These payments took place a few days before SVB’s collapse, as the bank usually paid its employees bonuses on the second Friday of each month. CNBC reports.
It’s unclear how much the more than 8,500 employees received for the work they performed in 2022, but according to Glassdoor, SVB’s bonuses could range from about $12,000 for partners to $140,000 for executives.
SVB was the highest-paid public bank in 2018, with employees earning an average of $250,683.
It was also previously revealed that former CEO Greg Becker sold $3.57 million worth of stock in a pre-planned automatic sell-off just two weeks before the collapse.
In total, on February 27, it unloaded 12,451 shares at an average price of $287.42 each.
Meanwhile, CFO Daniel Beck sold 2,000 shares at $287.59 per share, giving up $575,000.
By Friday, the stock had fallen to as low as $29.49 in premarket trading before the FDIC seized the bank’s assets.
There is no suggestion of impropriety on either Becker’s or Beck’s part.
On February 27, Greg Becker (left) sold 12,451 shares at an average price of $287.42 each. SVB CFO Daniel Beck (R) sold 2,000 shares at $287.59 per share on the same day as his boss. The price fell to as low as $39.49 in premarket trading on Friday before the Federal Deposit Insurance Corporation (FDIC) seized its assets.
On February 27, Greg Becker sold 12,451 shares at an average price of $287.42 per share. The price fell to as low as $39.49 in the premarket on Friday before the Federal Deposit Insurance Corporation seized its assets.
In a video message to bank employees on Friday, Becker acknowledged the “incredibly difficult” 48 hours that led to the bank’s collapse.
“It is with an incredibly heavy heart that I come today to deliver this message,” he said in the video. “I want to acknowledge how difficult the last 48 hours have been for all of you. I care so much about all of you. It really is so incredibly difficult.
“I’m trying to look back to focus on two things. 1.) I focus on you and think about the end result of what this could be despite this incredibly difficult time. And 2.) I focus on customers.”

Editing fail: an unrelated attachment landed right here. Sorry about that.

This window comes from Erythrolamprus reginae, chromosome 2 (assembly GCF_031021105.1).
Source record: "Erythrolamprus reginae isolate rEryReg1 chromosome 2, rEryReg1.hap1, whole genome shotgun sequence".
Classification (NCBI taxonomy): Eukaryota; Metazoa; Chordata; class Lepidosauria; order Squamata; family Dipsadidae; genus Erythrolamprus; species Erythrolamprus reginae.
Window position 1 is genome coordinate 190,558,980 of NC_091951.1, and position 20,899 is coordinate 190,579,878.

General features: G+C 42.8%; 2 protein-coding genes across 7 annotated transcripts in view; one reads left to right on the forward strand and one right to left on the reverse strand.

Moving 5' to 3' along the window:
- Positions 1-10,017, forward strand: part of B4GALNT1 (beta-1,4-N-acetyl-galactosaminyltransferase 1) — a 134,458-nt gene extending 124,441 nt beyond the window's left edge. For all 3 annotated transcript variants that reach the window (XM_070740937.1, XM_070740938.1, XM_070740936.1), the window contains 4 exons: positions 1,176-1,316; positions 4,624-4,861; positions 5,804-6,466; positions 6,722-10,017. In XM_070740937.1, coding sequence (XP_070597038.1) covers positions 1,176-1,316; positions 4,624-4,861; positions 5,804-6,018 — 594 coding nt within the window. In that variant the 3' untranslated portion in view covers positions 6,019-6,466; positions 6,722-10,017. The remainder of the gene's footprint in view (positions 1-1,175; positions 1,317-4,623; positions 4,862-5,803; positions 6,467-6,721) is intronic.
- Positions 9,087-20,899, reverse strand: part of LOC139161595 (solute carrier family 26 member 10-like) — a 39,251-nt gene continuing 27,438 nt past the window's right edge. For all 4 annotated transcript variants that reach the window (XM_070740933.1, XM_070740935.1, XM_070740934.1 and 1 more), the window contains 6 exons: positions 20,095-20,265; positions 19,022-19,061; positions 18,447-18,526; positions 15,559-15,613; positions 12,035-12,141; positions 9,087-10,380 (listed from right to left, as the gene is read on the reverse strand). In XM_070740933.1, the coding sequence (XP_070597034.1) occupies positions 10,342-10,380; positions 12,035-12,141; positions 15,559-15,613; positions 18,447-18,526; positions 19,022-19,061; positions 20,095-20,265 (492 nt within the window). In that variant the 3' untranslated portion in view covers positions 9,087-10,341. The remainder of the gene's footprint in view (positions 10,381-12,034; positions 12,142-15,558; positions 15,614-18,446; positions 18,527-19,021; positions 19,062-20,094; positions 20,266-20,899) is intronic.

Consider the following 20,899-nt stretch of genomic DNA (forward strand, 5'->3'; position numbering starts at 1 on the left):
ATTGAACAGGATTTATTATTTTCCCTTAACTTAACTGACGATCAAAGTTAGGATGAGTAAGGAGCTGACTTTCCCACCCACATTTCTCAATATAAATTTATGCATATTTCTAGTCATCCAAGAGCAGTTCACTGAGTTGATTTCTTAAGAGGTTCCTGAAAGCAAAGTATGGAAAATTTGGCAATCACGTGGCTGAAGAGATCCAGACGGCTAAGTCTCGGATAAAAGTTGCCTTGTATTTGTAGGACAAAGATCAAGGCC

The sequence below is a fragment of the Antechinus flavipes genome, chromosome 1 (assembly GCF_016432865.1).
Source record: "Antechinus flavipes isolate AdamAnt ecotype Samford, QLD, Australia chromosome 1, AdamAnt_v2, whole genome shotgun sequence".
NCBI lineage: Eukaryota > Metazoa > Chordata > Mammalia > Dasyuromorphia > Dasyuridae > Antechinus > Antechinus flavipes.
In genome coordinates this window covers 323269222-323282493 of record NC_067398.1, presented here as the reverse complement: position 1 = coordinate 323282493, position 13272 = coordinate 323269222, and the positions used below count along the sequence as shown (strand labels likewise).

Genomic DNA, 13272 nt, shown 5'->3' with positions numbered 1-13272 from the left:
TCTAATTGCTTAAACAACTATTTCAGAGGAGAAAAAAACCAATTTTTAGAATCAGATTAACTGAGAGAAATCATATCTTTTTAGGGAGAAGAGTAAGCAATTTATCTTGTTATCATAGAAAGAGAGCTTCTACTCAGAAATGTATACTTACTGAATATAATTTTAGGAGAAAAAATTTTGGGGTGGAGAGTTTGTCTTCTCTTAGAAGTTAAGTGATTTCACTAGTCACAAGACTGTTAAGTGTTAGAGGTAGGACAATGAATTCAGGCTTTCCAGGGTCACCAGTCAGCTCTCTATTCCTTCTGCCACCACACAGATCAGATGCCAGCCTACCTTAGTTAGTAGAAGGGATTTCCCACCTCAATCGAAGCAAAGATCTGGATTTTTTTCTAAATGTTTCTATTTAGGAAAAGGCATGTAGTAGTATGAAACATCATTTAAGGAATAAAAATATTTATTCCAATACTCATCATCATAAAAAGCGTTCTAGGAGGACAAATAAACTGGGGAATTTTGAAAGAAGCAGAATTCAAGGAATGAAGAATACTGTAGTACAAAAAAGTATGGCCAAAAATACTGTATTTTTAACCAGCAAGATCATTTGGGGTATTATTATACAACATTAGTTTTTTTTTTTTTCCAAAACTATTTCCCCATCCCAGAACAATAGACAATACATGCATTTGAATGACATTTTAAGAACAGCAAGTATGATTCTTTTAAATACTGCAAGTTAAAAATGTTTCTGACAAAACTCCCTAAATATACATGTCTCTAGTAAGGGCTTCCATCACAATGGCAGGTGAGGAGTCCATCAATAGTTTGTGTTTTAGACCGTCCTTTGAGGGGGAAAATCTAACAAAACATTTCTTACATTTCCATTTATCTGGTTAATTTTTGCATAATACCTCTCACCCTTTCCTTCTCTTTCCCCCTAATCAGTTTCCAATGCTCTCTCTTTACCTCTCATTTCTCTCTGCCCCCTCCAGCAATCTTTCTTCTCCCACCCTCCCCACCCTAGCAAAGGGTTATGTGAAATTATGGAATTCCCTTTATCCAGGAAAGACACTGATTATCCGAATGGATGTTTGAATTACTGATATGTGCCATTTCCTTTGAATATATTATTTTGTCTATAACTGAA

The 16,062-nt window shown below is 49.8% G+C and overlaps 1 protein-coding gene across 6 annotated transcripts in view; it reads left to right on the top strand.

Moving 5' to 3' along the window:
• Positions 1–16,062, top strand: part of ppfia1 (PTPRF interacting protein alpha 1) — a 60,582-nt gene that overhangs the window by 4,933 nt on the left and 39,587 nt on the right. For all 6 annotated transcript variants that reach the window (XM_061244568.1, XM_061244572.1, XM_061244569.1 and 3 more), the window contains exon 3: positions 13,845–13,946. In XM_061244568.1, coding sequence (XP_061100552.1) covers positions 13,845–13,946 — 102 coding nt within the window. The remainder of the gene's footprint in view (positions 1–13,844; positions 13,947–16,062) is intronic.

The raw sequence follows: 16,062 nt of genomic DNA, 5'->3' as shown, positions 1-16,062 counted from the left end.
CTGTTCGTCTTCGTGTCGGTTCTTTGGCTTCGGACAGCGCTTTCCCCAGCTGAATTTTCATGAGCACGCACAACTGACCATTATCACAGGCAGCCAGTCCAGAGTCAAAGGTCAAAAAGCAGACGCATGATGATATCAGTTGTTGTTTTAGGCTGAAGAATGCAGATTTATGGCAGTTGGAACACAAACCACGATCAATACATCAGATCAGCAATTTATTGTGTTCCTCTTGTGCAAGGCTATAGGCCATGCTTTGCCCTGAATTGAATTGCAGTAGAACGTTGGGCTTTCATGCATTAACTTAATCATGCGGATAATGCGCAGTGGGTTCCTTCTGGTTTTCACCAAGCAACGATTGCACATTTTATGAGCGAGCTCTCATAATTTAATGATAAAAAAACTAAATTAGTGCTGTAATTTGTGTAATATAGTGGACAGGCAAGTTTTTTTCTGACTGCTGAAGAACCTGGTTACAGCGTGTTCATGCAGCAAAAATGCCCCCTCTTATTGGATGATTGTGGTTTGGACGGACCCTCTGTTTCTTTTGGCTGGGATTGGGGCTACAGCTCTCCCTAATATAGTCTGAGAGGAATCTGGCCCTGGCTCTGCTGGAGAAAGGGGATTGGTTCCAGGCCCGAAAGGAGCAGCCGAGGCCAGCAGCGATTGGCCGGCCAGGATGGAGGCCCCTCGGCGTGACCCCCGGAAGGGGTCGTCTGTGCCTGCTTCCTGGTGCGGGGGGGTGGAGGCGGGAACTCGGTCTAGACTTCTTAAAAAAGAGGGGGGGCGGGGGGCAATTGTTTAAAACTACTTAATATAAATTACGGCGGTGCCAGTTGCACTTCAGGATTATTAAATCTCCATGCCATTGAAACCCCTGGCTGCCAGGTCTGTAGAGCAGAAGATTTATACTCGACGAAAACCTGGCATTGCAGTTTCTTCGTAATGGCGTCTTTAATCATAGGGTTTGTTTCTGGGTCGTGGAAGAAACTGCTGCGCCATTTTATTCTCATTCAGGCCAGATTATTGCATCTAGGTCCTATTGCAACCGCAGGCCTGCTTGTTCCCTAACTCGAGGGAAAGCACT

While the FDIC has taken control of the lender, Becker said he is working with bank regulators to find a partner for the bank, but there is “no guarantee” a deal will go through.
Becker was wearing a black zip-up jacket emblazoned with the logo of Gleneagles, a luxury golf resort in Scotland, and spoke from a room lined with dark cupboards.
“As you heard this morning, I no longer make these decisions, which is very difficult. But I’m working with the FDIC to figure out how we can get the best results for our customers as well as our employees.
“I can’t imagine what was going through your head and you were thinking, you know, about your work, about your future. My goal is to figure out how to preserve some of the value of the franchise that we’ve spent so much time building and hopefully find the right partner that the FDIC can work with to keep this institution going in some form.”
He asked employees to “hang out, try to support each other, try to support our customers, work together” to get the best result for the company.
“Thank you, and my heart goes out to you,” he said.
Sources familiar with the matter say the FDIC is allowing employees to stay an additional 45 days.
Greg Becker, chief executive of SVB Financial Group, sent a video message to staff at the bank in which he acknowledged the “incredibly difficult” 48 hours that led to its collapse on Friday.